FOR IMMEDIATE RELEASE
May 11, 2021
Maddy McDaniel, Communications Director
[email protected] or 914-471-7716
SEN. WICKER DEMANDS FUNDING CUTS FOR KIDS, JOBS, ELDERLY IN AMERICAN JOBS PLAN, EVEN BEFORE BIPARTISAN OVAL OFFICE MEETING
Senator Roger Wicker (R-MS): “There will not be one Republican vote […] I don’t think it’s really realistic to go up much higher”
Sen. Wicker: “$800 billion is the ‘absolute upper limit’ on what Republicans may accept”
Voters Prefer $2.2 Trillion American Jobs Plan to a Counter-Proposal Similar To What Was Offered By GOP By A +26 Point Margin
GOP Counter-Proposal is 92% Smaller Than the Proposed American Jobs Plan and Includes Poison Pills Like User Fees (aka Middle-Class Tax Increases)
Voters Reject GOP Poison Pills Like User Fees (By A 20 Point Margin) and Gas Tax (By A 24 Point Margin)
WASHINGTON, D.C. — Ahead of a bipartisan meeting with President Biden to negotiate the job-creating American Jobs Plan, Senator Roger Wicker (R-MS) provided more proof that Republicans have no intention of negotiating in good faith.
Today, Senator Wicker drew more lines in the sand, refusing to support any plan that would increase taxes on his corporate donors or spend more than the Republican counterproposal, which cuts 92% of President Biden’s proposal by slashing funding for schools, care for the elderly, public transit, and manufacturing.
“Insisting upon burdening middle class Americans with user-fees like tolls and a gas tax to save his corporate donors and cutting funding for kids, grandma, jobs, and public transit is not the beginning of a good faith negotiation — it’s the end of one,” said Zac Petkanas, senior advisor for Invest in America Action. “Senator Wicker hasn’t even reached the Oval Office for discussions yet, and he’s already refusing to entertain the possibility of a bipartisan bill that wouldn’t leave workers and families behind. This is just proof that it’s time for President Biden and congressional Democrats to pass the American Jobs and Families Plans through reconciliation.”
The GOP proposal strips job-creating investments, which would prevent the creation of at least 1 million jobs and hurt American competitiveness.
- The GOP plan cuts $137 billion in funding to upgrade and build new public schools, community college infrastructure, and child-care facilities.
- Meanwhile, the American Society of Civil Engineers rated school infrastructure in the U.S. with a “D+” rating — and 28 million American students attend schools nationwide that need one or more building extensively repaired, overhauled, or replaced.
- Research has shown “there is strong evidence that high-quality infrastructure facilitates better instruction, improves student outcomes, and reduces dropout rates.” Our school buildings’ structural faults “are significantly related to worse student achievement.” As such, proposals to eliminate school infrastructure investment are proposals to stunt our children’s educational growth and development.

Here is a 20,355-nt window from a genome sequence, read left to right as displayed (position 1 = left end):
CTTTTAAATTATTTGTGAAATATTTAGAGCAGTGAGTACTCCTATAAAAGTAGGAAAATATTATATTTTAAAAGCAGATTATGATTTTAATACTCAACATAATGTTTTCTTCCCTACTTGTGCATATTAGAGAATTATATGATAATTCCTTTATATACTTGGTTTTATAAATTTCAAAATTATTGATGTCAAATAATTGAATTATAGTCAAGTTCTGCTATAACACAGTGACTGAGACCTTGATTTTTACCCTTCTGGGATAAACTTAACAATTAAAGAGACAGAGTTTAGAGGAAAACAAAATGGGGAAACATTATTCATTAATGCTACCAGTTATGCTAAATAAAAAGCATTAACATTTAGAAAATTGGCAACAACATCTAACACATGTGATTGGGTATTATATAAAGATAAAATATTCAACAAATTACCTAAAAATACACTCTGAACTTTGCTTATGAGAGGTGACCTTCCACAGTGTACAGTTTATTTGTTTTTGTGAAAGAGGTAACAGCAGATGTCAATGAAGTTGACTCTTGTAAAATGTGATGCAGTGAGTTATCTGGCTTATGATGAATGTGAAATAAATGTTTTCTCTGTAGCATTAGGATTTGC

- The American Jobs Plan would create between 1 million and 1.2 million jobs per year through investments in clean energy, according to Robert Polling, economics professor and co-director of the Political Economy Research Institute (PERI) at the University of Massachusetts-Amherst.
- Experts have applauded the American Jobs Plan’s clean energy investments as “a significant step in meeting our collective clean energy goals.” Eliminating these investments would only worsen climate change and prevent us from achieving the clean environmental future we need.
- By stripping investments in clean energy, the GOP plan would forfeit more than 1 million jobs and inhibit our fight against climate change.
A multi-trillion dollar investment in infrastructure will create jobs and turbocharge the economy.
- S&P Global estimates that $2 trillion investment in public infrastructure over 10 years would create 2.3 million jobs, grow personal income by $2,400, boost household spending by $3.5 trillion, and inject $5.7 trillion to the U.S economy — that’s 10 times what was lost during the Great Recession.
- More than half of the millions of jobs created by infrastructure investments would go to blue collar workers without a college degree.
- The time is right for a big investment — a $2 trillion infrastructure investment now could mean that each dollar spent will have a return of $2.70, according to S&P.
- In 2017, the Georgetown University Center on Education and the Workforce estimated that a $1 trillion investment in infrastructure could create 11 million jobs.
“Infrastructure pays for itself if it’s done wisely. It’s the grease that keeps the economy moving along.”
— Beth Ann Bovino, Chief U.S. Economist at S&P Global